Deadly danger of babies sleeping in bed with parents

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Sudden Infant Death Syndrome (SIDS), has hit the headlines again with a Tasmanian coroner having to remind parents of the dangers of sharing their bed with their baby.

A new push to spread awareness of the risk factors has come about as a result of a court case in Tasmania where coroner Olivia McTaggart found four tragic infant deaths in Tasmania were as a result of an unsafe sleeping environment.

The investigation into four infant deaths in 2005 and 2006, found that three died from sudden infant death syndrome where the cause of death given was bronchopneumonia in circumstances of bed sharing or an unsafe sleeping environment and the fourth was killed when a parent accidentally rolled on to the baby and smothered it.

In her findings, Ms McTaggart referred to figures on overlaying, asphyxia or undetermined causes of infant deaths for 34 Tasmanian babies under the age of 12 months between May 1999 and July 2006.

Ms McTaggart says in 33 of these 34 infant deaths the circumstances involved an unsafe sleeping environment and the infants died while co-sleeping with one or both parents in an adult bed.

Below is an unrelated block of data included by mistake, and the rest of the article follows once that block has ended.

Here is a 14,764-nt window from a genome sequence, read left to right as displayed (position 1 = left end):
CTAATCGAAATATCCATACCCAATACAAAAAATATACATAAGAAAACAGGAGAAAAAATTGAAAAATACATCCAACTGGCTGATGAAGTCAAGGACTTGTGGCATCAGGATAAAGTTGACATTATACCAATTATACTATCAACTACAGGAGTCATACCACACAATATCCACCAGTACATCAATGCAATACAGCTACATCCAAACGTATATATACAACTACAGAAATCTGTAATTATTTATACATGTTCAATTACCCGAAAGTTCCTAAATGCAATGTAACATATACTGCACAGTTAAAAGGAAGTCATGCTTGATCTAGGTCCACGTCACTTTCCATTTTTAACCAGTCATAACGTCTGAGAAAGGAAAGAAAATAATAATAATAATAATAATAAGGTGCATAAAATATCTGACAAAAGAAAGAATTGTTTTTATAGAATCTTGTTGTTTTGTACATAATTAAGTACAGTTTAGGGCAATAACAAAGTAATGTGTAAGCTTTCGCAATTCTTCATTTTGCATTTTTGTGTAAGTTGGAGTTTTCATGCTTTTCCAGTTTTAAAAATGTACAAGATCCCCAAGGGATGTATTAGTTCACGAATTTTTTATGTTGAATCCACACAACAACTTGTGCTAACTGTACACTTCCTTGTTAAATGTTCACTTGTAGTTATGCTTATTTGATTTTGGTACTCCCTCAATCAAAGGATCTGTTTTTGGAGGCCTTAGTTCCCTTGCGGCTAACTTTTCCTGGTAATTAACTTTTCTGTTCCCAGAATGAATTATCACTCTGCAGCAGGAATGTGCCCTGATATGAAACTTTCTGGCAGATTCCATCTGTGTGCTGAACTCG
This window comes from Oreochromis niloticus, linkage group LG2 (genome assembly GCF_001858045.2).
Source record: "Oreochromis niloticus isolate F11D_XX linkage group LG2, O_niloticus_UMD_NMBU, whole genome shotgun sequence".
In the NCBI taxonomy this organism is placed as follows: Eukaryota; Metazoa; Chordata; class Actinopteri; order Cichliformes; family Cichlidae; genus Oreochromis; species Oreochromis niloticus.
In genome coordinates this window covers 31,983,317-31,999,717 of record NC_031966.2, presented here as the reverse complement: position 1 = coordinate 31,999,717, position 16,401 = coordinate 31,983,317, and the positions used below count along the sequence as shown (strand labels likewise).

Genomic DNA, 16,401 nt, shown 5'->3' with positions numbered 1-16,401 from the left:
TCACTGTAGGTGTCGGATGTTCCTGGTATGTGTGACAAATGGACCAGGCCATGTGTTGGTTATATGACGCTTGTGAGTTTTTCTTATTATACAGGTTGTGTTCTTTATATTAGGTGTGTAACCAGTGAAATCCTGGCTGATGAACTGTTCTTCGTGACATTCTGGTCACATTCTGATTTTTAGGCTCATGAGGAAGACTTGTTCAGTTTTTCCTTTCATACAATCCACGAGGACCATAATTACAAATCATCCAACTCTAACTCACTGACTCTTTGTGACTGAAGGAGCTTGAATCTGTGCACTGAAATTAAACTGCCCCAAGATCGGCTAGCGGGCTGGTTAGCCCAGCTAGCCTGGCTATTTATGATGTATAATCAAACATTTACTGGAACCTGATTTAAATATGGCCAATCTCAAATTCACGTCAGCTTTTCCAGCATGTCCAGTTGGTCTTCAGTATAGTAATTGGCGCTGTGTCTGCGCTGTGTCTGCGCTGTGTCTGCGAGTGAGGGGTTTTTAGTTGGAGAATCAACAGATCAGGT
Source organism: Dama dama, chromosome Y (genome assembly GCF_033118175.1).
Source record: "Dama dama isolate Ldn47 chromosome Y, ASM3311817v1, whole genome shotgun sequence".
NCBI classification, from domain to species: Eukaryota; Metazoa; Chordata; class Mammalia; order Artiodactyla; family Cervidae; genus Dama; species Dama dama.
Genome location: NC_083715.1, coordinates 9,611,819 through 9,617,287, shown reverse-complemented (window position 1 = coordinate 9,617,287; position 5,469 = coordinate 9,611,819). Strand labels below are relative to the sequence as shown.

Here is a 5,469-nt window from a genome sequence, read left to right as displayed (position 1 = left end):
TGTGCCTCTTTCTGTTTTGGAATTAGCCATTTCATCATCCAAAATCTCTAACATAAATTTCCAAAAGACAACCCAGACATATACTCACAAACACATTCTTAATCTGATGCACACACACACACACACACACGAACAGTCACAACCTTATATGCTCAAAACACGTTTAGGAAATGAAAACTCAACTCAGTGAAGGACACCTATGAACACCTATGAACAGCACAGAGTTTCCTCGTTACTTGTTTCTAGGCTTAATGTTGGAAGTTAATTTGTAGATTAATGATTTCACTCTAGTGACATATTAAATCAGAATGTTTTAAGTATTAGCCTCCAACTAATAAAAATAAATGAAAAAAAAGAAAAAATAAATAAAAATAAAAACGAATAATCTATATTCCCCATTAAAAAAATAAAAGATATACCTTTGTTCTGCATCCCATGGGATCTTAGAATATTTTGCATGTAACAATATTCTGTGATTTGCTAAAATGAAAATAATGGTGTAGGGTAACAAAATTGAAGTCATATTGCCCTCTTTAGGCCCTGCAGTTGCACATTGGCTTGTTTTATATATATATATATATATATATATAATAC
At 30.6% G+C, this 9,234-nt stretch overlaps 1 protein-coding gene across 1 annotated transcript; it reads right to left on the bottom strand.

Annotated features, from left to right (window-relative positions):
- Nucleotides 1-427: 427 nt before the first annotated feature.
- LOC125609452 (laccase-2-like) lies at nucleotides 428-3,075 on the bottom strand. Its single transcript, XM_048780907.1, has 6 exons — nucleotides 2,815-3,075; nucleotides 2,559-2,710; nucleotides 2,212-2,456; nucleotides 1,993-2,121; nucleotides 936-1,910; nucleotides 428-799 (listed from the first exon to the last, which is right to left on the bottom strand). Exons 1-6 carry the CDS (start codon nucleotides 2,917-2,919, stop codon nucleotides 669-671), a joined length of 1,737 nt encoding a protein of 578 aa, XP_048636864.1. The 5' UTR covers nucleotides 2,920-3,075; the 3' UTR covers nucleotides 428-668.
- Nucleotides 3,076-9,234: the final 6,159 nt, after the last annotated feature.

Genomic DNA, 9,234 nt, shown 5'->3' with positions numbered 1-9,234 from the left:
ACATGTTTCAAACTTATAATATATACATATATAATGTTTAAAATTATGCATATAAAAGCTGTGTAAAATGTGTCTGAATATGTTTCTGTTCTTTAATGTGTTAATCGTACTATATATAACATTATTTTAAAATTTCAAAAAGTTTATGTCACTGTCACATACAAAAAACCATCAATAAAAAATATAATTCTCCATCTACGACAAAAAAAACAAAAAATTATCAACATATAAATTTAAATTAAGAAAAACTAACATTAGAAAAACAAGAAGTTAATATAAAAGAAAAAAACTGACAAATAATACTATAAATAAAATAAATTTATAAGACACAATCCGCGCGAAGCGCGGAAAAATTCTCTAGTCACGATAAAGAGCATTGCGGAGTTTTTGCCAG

Nine deaths occurred after the infant had been put to sleep in their own cot, but on their stomach or side and Ms McTaggart has emphasised the importance of sleeping infants on their backs.

Additional risk factors in many of these deaths were the infant apparently being in an overheated environment, parental smoking and parents' consumption of alcohol and drugs.

Ms McTaggart has called for health officials to push for a prevention strategy to educate parents and carers about the safest ways for babies to sleep which has been welcomed by experts.

Peter Dargaville from the Council for Obstetric and Paediatric Mortality and Morbidity says while SIDS rates have fallen dramatically in the past 15 years, more needs to be done to spread the word and update guidelines.

Experts say even though information is already provided by maternity hospitals and newborn units to new parents about the need to avoid sleeping with their baby in bed with them, it is tragically clear that the message is not always getting through.


The opinions expressed here are the views of the writer and do not necessarily reflect the views and opinions of News Medical.
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